Two months after being involved in an incident that sparked an arrest and investigation for driving while intoxicated, Clayton Perry, San Antonio City Council member for District 10, said Jan. 12 that he has returned from a sabbatical to his duties as an elected official on a full-time basis.

Perry took part in the Jan. 12 council meeting and issued a statement saying he is happy to back from a temporary leave of absence that was granted by his council colleagues following his being in a Nov. 6 vehicular hit-and-run.

The incident prompted the council to censure Perry and San Antonio law enforcement officials to pursue a DWI case against Perry. According to an arrest affidavit, Perry had 14 drinks within a four-hour period at the Evil Olive bar on the city’s northeast side prior to his allegedly hitting another motorist en route home Nov. 6.

In his statement, Perry thanked friends, supporters, staff and fellow city leaders, and said he was relieved that no harm came to the occupants in another vehicle that he allegedly struck in the aforementioned Nov. 6 incident.

Perry also voiced gratitude to Mike Gallagher, a former council member who volunteered to be appointed Perry’s interim replacement as the District 10 council representative.

"It’s been a tough couple of months, but I want to assure everyone that I kept the commitment I made at [my last council] meeting to follow all the appropriate measures as recommended by medical experts and will continue to do so; I’m not done and again ask for everyone’s compassion and forgiveness,” Perry said.

Neither Perry nor other city officials have offered details on whether Perry has sought help from counselors or health care professionals. However, he did pledge to focus on his council work and earning back the confidence of his colleagues and constituents.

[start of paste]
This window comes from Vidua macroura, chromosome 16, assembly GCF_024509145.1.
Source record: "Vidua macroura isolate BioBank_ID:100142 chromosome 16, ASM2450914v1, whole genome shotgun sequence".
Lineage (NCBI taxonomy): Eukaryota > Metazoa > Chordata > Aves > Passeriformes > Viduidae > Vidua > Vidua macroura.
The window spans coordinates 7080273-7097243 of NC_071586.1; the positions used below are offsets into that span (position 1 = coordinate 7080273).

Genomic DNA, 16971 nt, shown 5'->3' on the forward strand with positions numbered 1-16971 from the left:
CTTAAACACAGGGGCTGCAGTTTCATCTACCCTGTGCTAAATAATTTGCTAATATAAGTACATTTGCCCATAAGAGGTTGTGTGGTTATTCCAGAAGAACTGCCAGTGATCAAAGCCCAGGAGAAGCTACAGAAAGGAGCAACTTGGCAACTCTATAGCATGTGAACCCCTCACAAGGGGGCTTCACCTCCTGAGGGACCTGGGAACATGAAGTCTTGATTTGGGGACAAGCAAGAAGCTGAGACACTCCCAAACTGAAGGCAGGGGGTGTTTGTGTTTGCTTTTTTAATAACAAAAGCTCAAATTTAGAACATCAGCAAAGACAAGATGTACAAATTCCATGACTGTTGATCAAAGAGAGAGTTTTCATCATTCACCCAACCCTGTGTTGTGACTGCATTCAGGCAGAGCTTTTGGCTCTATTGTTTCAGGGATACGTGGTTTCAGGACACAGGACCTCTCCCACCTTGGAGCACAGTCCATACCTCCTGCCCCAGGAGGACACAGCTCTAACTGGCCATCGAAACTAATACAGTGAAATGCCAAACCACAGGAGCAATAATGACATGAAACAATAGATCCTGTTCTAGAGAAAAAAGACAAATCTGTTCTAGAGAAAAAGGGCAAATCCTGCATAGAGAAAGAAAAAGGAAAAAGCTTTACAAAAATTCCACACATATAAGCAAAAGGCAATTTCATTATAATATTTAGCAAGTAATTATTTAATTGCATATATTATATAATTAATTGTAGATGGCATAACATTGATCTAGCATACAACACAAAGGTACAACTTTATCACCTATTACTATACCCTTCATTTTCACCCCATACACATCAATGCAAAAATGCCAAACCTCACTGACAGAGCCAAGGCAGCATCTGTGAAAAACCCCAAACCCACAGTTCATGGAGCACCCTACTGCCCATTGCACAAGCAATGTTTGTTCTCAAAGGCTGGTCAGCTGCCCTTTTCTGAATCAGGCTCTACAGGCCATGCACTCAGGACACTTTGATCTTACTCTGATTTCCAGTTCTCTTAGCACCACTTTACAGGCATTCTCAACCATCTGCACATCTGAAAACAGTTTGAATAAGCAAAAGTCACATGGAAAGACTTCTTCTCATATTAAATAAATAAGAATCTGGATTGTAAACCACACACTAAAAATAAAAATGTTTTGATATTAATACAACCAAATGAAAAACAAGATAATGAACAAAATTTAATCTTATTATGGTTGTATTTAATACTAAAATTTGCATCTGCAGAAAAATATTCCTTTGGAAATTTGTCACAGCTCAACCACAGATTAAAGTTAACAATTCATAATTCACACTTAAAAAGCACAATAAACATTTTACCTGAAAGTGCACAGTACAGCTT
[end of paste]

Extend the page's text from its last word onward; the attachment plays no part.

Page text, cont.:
“I am 100% devoted to ensuring this never happens again and committed to regaining your confidence,” Perry said. “We’ve got some really important events happening, and at this point I’m ready to get back to work with my colleagues, District 10 and the city staff.”

In a statement issued Jan. 11, Mayor Ron Nirenberg stuck to his previously stated stance that if the DWI investigation shows allegations against Perry are true, then he should resign. According to the city charter, only a conviction can allow the council to force a member to be removed.

Perry has neither addressed the DWI investigation nor announced whether he will seek re-election.

Eligible San Antonio residents have from Jan. 18 to 5 p.m. Feb. 17 to file for a ballot spot in the city’s May 6 mayoral and council election, per state election law. Upon his temporary appointment to the council, Gallagher said he would not seek the District 10 position in the May 6 election.